# Rewriting models with correlated inputs

by: Meera Machado

Feyn version: 2.1.1+

Last updated: 13/10/2021

In this tutorial we use the `query language`

to generate models where an input variable is substituted by another variable correlated to it.

```
import numpy as np
import pandas as pd
import matplotlib.pyplot as plt
import feyn
from sklearn.model_selection import train_test_split
from sklearn.datasets import load_breast_cancer
```

## Dataset and motivation

When we consider the array of data gathered for understanding diseases and diagnosing them, it is not surprising that we would find that some input variables are correlated to each other. After all, when it comes to the studying of a living being, we would expect many of its internal processes to be interconnected.

The `QLattice`

often outputs models that do not contain all the input variables in a dataset. Therefore, it is likely that two correlated variables will not show up together in the same model and one might be chosen over the other. Then we can raise the question: *can we substitute one of the input variables (in a model) by another correlated to it?*

The Winsconsin Breast Cancer dataset is ideal to tackle this input-swapping workflow due to some of its variables being highly correlated.

```
data_dict = load_breast_cancer()
data = pd.DataFrame(data=data_dict['data'], columns=data_dict['feature_names'])
data['target'] = data_dict['target']
```

```
corr_matrix = data.drop('target', axis=1).corr()
fig, ax = plt.subplots(figsize=(12, 12))
im = ax.imshow(corr_matrix.values, cmap="feyn-diverging", vmin=-1, vmax=1)
plt.colorbar(im, ax=ax)
ax.set_xticks(np.arange(len(corr_matrix.columns)))
ax.set_yticks(np.arange(len(corr_matrix.index)))
ax.set_xticklabels(corr_matrix.columns, rotation=90)
ax.set_yticklabels(corr_matrix.index)
plt.title('Pearson correlation between input variables')
plt.show()
```

## Training session

### Train-validation-holdout split

```
rseed = 6095
```

```
train, test = train_test_split(data, test_size=0.4, stratify=data['target'], random_state=rseed)
validation, holdout = train_test_split(test, test_size=0.5, stratify=test['target'], random_state=rseed)
```

### Running QLattice

We run the `QLattice`

as usual to extract a nice model where we will perform the input-swapping:

```
ql = feyn.connect_qlattice()
```

```
ql.reset(rseed)
```

```
models = ql.auto_run(train, 'target', kind='classification', n_epochs=20)
```

```
best_model = models[0]
```

## Swapping inputs

Let's select the model input whose Pearson correlation's absolute value to another input variable is the highest:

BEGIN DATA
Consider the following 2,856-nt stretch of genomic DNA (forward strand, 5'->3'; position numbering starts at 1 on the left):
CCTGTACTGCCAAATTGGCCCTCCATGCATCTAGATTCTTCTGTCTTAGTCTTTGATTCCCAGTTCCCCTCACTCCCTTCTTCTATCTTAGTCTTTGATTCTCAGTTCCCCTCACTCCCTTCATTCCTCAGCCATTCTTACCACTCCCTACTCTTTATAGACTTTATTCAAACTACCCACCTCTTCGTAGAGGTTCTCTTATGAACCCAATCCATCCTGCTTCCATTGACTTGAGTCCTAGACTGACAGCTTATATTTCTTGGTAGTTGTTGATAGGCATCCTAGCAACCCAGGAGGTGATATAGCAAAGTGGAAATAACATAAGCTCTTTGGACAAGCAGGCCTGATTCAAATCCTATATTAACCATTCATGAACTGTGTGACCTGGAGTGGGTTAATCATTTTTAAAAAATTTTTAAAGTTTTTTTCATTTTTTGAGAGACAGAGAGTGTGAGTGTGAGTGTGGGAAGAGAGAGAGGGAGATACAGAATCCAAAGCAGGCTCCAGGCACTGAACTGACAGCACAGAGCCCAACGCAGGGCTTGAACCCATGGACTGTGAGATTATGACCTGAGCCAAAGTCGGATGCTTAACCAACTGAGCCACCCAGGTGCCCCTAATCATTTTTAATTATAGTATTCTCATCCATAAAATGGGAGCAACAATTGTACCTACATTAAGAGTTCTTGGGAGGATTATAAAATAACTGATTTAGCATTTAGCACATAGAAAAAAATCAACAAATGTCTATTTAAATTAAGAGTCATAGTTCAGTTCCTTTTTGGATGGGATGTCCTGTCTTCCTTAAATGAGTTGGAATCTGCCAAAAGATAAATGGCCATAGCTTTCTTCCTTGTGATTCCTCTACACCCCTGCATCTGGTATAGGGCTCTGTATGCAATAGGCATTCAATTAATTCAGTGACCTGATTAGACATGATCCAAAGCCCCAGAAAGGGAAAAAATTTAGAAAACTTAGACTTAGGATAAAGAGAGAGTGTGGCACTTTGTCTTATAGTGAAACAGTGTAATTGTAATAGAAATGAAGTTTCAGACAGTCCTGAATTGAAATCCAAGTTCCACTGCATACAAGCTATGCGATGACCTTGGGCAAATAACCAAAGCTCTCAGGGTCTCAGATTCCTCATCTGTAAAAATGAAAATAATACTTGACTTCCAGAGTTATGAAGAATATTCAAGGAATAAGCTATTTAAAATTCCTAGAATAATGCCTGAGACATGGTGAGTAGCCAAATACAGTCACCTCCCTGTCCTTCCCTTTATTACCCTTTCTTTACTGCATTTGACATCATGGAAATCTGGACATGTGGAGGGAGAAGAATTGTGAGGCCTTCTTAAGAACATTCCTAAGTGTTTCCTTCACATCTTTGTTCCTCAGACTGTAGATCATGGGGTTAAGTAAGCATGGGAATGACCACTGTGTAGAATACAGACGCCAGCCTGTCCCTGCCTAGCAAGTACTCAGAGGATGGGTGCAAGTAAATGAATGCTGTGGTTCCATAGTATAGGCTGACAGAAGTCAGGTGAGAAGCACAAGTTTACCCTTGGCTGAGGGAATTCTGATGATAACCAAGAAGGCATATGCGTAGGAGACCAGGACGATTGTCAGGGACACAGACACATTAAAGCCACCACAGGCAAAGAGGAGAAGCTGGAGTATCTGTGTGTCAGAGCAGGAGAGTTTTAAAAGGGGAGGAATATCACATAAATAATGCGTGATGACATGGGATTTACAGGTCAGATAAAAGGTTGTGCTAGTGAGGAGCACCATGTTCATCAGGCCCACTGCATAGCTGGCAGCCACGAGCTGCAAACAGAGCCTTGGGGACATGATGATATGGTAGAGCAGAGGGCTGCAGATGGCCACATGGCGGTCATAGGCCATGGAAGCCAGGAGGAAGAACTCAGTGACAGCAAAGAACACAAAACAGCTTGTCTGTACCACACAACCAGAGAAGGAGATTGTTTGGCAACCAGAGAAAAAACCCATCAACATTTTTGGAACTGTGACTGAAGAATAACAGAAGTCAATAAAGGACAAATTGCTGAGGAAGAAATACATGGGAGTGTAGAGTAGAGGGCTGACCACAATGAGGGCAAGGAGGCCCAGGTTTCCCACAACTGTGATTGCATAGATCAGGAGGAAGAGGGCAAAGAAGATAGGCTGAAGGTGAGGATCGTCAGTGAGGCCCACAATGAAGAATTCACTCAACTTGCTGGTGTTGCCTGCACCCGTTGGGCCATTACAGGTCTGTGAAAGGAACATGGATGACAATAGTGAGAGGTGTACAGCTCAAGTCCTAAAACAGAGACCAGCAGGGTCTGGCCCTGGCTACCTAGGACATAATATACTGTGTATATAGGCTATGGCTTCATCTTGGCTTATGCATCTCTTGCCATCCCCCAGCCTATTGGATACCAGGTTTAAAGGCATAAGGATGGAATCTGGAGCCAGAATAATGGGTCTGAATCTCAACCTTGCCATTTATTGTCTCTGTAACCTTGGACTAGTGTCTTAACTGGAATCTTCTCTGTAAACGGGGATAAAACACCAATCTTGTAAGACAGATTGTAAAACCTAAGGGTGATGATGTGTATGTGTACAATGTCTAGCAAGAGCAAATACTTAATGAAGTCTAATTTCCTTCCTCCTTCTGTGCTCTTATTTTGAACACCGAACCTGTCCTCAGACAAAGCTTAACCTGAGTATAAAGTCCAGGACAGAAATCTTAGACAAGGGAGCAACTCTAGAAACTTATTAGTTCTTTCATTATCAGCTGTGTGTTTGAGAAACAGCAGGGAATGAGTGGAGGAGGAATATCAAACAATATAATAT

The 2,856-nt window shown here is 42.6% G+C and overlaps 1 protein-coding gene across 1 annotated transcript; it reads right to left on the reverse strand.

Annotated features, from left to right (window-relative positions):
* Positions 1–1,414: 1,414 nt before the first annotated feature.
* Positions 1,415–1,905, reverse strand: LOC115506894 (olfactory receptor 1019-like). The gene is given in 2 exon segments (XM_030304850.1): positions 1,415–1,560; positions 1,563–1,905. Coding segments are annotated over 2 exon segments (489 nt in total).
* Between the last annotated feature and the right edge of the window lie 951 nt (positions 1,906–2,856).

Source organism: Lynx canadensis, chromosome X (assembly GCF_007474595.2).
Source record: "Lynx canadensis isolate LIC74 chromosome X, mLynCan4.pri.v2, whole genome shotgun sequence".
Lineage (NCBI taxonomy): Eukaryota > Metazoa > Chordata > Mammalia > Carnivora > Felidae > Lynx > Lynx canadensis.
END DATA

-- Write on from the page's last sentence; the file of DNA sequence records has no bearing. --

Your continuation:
```
# Correlations for the inputs of interest (train set)
corr_matrix_inputs = train.drop('target', axis=1).corr()
corr_matrix_inputs = corr_matrix_inputs.loc[:, best_model.inputs]
# Same pairs are not interesting
for inp in best_model.inputs:
corr_matrix_inputs.loc[inp, inp] = np.nan
```

Extracting the pair with highest Pearson correlation:

```
# Highest correlated pair for each input
highest_pairs = np.abs(corr_matrix_inputs).idxmax(axis=0)
# Getting the values themselves
highest_corr_values = []
for inp in best_model.inputs:
candidate = highest_pairs.loc[inp]
value = corr_matrix_inputs.loc[candidate, inp]
highest_corr_values.append([inp, candidate, value])
highest_corr_values = pd.DataFrame(highest_corr_values, columns=['input', 'candidate', 'corr'])
# Extract the pair with highest Pearson correlation value
max_pair = highest_corr_values.sort_values('corr', ascending=False).iloc[0]
```

Next we will substitute the **input** above by its **candidate** in our `best_model`

.

`Model`

to `query_string`

From An straightforward way to generate the same `Model`

architecture as `best_model`

while swapping one of its inputs with another variable is via the query language.

```
# First we go from the `Model` to its `query_string` representation:
bm_query_str = best_model.to_query_string()
# Then we swap the original input in `best_model` with the chosen candidate:
bm_query_str = bm_query_str.replace(max_pair['input'], max_pair['candidate'])
```

### Training again

Lastly, we generate and train new models with the substituted input by passing the `query_string`

above:

```
models_subst = ql.auto_run(train, 'target', kind='classification', query_string=bm_query_str, n_epochs=2)
```

```
best_subst = models_subst[0]
```

## Comparing the models

Was there an improvement over the original `best_model`

?

```
from IPython.display import display
```

```
display(best_model.plot(train, validation))
display(best_subst.plot(train, validation))
```